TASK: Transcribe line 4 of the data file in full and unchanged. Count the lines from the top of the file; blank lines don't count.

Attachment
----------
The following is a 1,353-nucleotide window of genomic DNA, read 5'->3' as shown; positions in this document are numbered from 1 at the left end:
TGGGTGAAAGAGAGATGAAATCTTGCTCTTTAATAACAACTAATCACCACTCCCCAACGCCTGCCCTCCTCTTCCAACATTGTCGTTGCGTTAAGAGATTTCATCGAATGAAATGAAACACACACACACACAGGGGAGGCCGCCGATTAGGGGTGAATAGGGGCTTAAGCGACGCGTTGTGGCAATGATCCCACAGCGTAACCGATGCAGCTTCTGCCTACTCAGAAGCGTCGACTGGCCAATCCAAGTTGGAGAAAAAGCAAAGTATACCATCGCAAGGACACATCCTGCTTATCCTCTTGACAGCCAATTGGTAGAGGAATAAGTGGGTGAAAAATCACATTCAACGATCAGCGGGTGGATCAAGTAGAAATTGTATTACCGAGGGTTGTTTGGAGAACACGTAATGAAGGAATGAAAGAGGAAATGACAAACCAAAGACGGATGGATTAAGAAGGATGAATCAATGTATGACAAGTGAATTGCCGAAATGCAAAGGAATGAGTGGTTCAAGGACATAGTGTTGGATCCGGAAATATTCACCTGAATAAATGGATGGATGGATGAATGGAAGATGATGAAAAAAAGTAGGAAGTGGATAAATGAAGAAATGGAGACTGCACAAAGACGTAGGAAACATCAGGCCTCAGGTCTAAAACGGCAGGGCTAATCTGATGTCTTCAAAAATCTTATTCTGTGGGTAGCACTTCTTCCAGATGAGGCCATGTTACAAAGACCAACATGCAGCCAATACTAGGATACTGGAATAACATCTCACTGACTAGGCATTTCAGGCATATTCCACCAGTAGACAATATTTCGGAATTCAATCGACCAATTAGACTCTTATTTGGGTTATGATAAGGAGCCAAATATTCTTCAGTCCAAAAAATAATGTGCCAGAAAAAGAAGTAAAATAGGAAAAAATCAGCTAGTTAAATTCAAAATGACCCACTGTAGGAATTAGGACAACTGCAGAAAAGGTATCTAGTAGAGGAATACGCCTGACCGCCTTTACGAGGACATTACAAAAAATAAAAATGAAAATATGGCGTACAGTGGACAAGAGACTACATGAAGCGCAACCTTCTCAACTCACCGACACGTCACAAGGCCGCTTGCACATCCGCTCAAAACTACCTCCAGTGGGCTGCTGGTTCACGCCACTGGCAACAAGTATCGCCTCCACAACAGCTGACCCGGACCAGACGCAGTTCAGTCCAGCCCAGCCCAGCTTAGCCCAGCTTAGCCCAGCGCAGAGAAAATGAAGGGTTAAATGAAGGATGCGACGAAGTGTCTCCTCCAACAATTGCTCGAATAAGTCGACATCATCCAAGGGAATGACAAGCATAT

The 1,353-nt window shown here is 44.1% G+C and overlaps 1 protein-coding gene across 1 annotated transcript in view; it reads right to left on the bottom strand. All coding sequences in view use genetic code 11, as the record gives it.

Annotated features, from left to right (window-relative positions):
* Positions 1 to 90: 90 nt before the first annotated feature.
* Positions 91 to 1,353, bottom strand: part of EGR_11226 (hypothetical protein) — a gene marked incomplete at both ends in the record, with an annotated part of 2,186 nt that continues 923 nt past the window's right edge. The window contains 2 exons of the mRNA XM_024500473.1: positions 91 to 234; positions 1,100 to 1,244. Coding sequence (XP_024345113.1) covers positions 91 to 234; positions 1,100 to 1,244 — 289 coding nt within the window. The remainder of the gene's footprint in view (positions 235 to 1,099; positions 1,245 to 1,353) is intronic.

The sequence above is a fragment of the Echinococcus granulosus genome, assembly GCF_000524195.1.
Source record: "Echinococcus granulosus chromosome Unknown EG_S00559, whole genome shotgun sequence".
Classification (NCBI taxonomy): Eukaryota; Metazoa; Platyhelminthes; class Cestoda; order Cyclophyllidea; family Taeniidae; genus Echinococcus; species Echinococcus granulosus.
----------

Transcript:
Annotated features, from left to right (window-relative positions):